If working to feed children and families on the brink of death from East Africa’s famine were not challenging enough, SOS Children’s Villages staff in Somalia have also faced daily dangers from violence that has plagued that nation for years.
“There would have been countless reasons for SOS Children’s Villages to pull out of Somalia in the past,” writes Kenya-based SOS social worker Priscah Wachera in a recent blog. Repeated outbursts of civil war have made life in the Somali capital, Mogadishu, “a risky affair,” she observes.
Wachera, who works in the city of Mombasa to help boys and girls remain with their biological families, recently blogged about the great respect she has for her SOS colleagues in nearby Somalia.
The children and mothers of SOS-Mogadishu have been evacuated on more than one occasion because of the danger of nearby clashes. The SOS school and clinic have often been forced to shut down, and foreigners have been targets of violence. Over the years several SOS staff members have been hurt or killed. In September 2006, Sister Leonella Sgorbati, principal of the SOS Nurses Training School, was shot by gunmen.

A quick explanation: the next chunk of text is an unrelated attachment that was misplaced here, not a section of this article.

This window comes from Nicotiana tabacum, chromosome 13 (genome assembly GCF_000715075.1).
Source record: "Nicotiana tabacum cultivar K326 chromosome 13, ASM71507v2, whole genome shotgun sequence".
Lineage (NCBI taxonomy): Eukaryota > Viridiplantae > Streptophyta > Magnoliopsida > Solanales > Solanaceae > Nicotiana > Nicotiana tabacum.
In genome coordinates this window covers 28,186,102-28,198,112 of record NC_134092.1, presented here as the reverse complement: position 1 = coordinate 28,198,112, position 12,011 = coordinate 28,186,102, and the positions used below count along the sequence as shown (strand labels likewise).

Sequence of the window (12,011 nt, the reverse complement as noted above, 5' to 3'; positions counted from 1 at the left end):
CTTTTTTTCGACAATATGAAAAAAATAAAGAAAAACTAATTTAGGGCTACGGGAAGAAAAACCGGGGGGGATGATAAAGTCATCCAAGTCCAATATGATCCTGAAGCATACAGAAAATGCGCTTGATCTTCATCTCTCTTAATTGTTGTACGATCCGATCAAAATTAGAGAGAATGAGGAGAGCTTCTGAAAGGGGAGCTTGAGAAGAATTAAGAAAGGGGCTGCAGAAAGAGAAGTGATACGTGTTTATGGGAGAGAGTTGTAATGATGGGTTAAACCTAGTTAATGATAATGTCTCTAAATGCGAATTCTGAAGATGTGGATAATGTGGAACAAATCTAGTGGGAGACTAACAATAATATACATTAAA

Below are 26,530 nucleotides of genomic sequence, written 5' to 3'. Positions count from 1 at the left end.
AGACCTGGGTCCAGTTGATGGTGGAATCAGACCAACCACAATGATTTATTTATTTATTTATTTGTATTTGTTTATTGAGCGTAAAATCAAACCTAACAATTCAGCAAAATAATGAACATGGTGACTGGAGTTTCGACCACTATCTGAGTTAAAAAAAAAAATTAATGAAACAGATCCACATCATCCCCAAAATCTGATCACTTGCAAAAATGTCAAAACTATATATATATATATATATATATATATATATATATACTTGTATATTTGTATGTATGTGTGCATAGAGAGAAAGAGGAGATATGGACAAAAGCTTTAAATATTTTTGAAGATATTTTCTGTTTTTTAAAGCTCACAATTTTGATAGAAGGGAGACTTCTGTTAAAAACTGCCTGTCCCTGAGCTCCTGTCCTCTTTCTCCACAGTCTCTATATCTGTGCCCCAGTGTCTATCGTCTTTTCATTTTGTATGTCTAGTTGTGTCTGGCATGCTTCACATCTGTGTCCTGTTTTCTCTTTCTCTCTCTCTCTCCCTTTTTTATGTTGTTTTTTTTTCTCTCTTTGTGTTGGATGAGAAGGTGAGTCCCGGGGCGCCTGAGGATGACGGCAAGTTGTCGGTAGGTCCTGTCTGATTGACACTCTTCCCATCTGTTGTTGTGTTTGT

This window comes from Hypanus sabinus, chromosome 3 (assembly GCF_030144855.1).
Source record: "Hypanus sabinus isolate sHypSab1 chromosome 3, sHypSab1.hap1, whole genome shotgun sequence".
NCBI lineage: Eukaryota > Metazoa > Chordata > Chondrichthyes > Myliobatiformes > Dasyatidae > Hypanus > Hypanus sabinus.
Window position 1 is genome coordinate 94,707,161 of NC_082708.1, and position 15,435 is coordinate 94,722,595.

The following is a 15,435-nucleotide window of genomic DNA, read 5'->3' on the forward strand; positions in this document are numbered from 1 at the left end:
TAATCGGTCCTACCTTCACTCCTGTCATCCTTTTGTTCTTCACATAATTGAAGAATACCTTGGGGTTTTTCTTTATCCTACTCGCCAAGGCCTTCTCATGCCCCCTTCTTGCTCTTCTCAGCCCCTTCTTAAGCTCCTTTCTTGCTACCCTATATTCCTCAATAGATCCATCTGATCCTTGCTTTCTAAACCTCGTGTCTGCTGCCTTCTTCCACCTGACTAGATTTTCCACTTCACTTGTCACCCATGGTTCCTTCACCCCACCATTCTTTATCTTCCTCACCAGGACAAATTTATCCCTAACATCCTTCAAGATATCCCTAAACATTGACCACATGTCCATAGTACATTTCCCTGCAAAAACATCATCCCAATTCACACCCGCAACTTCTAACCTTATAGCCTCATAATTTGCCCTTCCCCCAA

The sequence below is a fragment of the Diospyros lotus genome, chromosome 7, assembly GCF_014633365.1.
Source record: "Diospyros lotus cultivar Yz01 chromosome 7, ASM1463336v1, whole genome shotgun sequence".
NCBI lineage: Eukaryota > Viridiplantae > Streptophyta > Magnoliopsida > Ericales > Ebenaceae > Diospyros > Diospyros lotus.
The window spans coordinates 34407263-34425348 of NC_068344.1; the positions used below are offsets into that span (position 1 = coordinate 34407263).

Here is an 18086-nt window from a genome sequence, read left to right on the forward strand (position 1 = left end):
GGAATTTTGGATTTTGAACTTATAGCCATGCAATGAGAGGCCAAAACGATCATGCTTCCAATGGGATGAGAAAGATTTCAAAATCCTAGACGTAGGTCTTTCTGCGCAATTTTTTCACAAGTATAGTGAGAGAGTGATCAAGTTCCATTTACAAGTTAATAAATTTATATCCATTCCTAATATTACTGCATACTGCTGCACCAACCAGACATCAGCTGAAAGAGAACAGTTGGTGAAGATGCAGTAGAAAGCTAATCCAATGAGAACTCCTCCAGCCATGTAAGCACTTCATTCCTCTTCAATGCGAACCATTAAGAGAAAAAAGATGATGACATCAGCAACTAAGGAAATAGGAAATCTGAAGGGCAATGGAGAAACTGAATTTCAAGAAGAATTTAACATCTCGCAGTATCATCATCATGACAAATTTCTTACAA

On the Ground for Nearly Three Decades Despite Local Strife
SOS workers have continued their efforts to keep the children under their care safe for 26 years. “This is not reckless behavior,” writes Wachera. “It is simply the conviction that, once you have committed to giving long-term help and offering people hope for the future, you honor that commitment.”
At a time when, according to the United Nations, more than 12 million people may die from drought in Somalia, Kenya, and Ethiopia, Wachera feels it’s important to honor the dedication of her co-workers in Somalia.
SOS’s longtime presence in the areas of East Africa severely affected by the current famine has positioned the organization to help families who have fled their homes seeking food and water.
“The drought areas of Somalia, Ethiopia and northern Kenya are far from Mombasa, the city where I live,” notes Wachera. “Yet I feel a connection to the people there and with my colleagues who are helping them under very tough conditions and at no small risk to themselves.”
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